By Paula Hendrickson
Breaking Bad is arguably one of TV’s best drama series in recent years, but it’s not for everyone. It’s a difficult show to watch — at times it’s been downright disturbing watching Walter White (Bryan Cranston) devolve from a gravely ill science teacher wanting to ensure his family’s future into a manipulative drug kingpin who keeps putting that very family in danger.
Now that his wife, Skylar (Anna Gunn), is involved in laundering his drug money at their family-owned car wash — with their infant daughter at her side — it makes one wonder if his family would have been better off if the lung cancer had killed him.
Right up until the end of the previous season, I was hoping Walt and his protégé Jesse (Aaron Paul) would evade the law — including Walt’s brother-in-law, Hank (Dean Norris), a DEA agent hot on the trail of the elusive Heisenberg, the science-based street name of Walt’s nefarious alter-ego. Walt even offered to help Hank review the evidence from a scientific perspective. And, of course, I wanted them to prevail over the really bad, bad guy they reluctantly worked for, Gus (a chilling Giancarlo Esposito), so much so that the fact that Walt engineered Gus’ death — although morally questionable — still felt as though it could be for the greater good, since Gus was a threat to every character on the show.
Then, the final shot of that season’s last episode totally turned the tables: Seeing a pot of lilies of the valley in Walt’s yard made it painfully clear that Walt’s transformation to Heisenberg was complete. He’s now capable of anything.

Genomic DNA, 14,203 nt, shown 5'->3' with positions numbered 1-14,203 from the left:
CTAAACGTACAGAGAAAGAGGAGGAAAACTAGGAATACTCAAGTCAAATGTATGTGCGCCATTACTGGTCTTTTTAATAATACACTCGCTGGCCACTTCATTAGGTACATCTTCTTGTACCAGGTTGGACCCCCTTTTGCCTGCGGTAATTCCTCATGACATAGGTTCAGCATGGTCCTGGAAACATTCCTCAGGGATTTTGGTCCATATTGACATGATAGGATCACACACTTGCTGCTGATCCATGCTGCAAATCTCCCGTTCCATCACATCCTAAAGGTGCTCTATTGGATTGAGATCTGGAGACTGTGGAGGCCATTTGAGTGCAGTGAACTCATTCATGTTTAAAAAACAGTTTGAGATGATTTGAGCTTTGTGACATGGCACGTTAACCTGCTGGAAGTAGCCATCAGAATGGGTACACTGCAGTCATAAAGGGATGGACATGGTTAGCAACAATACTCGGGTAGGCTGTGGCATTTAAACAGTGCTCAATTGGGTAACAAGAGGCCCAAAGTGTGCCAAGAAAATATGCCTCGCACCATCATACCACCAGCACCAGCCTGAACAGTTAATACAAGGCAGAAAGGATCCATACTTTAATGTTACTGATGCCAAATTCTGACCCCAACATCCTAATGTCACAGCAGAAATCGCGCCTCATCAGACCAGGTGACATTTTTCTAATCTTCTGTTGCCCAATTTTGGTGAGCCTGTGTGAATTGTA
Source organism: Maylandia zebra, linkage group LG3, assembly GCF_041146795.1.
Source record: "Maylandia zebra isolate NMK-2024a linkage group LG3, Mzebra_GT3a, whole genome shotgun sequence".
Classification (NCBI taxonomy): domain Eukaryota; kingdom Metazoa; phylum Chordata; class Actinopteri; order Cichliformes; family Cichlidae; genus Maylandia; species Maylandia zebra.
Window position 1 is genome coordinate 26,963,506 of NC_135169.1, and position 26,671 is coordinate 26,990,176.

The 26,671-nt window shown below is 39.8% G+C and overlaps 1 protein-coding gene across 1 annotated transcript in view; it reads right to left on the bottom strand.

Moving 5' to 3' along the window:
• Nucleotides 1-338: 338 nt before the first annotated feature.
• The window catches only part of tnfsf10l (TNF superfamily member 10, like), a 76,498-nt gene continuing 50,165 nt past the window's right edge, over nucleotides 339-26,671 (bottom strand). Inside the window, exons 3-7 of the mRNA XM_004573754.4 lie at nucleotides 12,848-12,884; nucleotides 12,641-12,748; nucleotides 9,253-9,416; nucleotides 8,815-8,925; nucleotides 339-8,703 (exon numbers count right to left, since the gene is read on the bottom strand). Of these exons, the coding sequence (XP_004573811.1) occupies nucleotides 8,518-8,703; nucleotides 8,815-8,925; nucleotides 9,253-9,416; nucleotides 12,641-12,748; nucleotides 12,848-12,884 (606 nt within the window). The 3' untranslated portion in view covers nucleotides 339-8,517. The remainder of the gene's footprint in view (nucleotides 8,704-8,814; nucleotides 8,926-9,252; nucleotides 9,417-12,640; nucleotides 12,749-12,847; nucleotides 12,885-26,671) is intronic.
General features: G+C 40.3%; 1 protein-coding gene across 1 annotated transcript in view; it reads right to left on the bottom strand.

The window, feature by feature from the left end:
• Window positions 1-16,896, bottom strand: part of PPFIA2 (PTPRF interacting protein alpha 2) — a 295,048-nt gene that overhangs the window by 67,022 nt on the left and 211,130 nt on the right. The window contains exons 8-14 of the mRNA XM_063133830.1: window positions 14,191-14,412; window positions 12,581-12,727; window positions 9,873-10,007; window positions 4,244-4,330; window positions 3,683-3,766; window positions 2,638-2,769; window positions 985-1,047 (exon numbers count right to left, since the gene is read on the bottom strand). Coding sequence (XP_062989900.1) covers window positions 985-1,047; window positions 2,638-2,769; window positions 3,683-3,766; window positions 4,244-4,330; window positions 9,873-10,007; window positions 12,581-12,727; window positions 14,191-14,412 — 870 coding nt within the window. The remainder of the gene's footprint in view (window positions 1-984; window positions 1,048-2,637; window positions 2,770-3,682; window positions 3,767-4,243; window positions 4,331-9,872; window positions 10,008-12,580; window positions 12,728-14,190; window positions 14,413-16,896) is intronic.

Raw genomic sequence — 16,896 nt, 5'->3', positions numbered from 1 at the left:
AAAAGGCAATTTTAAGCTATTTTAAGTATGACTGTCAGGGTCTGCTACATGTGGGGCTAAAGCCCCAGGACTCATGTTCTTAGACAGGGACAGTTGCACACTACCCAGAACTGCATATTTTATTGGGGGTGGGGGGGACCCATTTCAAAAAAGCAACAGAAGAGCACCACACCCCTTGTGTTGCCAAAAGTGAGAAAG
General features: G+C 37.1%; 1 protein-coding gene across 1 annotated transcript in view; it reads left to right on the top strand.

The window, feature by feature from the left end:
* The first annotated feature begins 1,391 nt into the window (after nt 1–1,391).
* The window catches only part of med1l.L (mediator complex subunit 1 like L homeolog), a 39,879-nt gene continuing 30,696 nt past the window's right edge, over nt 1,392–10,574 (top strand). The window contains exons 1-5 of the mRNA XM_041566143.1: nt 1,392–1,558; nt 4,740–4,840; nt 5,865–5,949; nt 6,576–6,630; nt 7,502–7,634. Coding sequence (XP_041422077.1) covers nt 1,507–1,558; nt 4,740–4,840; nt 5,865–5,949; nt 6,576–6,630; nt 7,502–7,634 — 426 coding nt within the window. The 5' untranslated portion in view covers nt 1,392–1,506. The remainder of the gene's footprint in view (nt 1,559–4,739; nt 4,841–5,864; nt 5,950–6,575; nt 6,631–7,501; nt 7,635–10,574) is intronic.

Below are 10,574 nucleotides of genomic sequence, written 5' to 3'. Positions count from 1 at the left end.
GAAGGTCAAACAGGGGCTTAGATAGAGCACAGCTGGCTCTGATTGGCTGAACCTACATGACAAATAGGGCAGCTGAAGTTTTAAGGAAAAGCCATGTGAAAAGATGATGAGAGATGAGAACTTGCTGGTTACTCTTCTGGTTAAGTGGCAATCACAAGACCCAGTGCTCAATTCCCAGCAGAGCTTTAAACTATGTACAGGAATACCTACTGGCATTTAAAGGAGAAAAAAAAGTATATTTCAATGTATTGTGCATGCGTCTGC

To understand how a delicate flower could be such an ominous image, you had to have seen the last couple episodes of that season. But it’s a great example of why Breaking Bad is so darn good.
A few weeks ago, I caught part of the series’ first episode, when Walt was a smart, yet bumbling teacher, with a grim prognosis, whose life changed when Hank let him ride along on a drug bust. Walt — who saw his former student, Jesse, escape undetected by police — asked to see the meth lab. He realized he could do the same thing, only better, and tracked Jesse down to be the sales side of a profitable business. Such a contrast to where Walt is now.
Walt’s initial goal was misguided but somewhat noble. He wanted to build a nest egg for his family to live on after he died, then get out of the drug business. Somewhere along the way, he got addicted — not to meth, but to the power his new business gave him. He also went into remission.
Now that we know that Walt can be as calculating and seemingly remorseless as Gus was, is Walt the baddest bad guy? In Cranston’s skilled hands, you still see glimpses of the old, kind Walt buried beneath Heisenberg’s menacing gaze and black hat. One can only imagine the fireworks if and when Hank finally discovers who Heisenberg really is.
There’s a reason Cranston and Paul have both won Emmys for their roles. They make you care about two seriously flawed people who’ve dug themselves in so deep they couldn’t get out if they wanted to.
Breaking Bad’s fifth and final season starts at 9 p.m., Sunday, July 15, on AMC.
Paula Hendrickson is a regular contributor to Emmy magazine and Variety, and has been published in numerous national publications, including American Bungalow, Television Week and TVGuide. Follow her on Twitter at P_Hendrickson and send your suggestions to email@example.com.
From the July 11-17, 2012, issue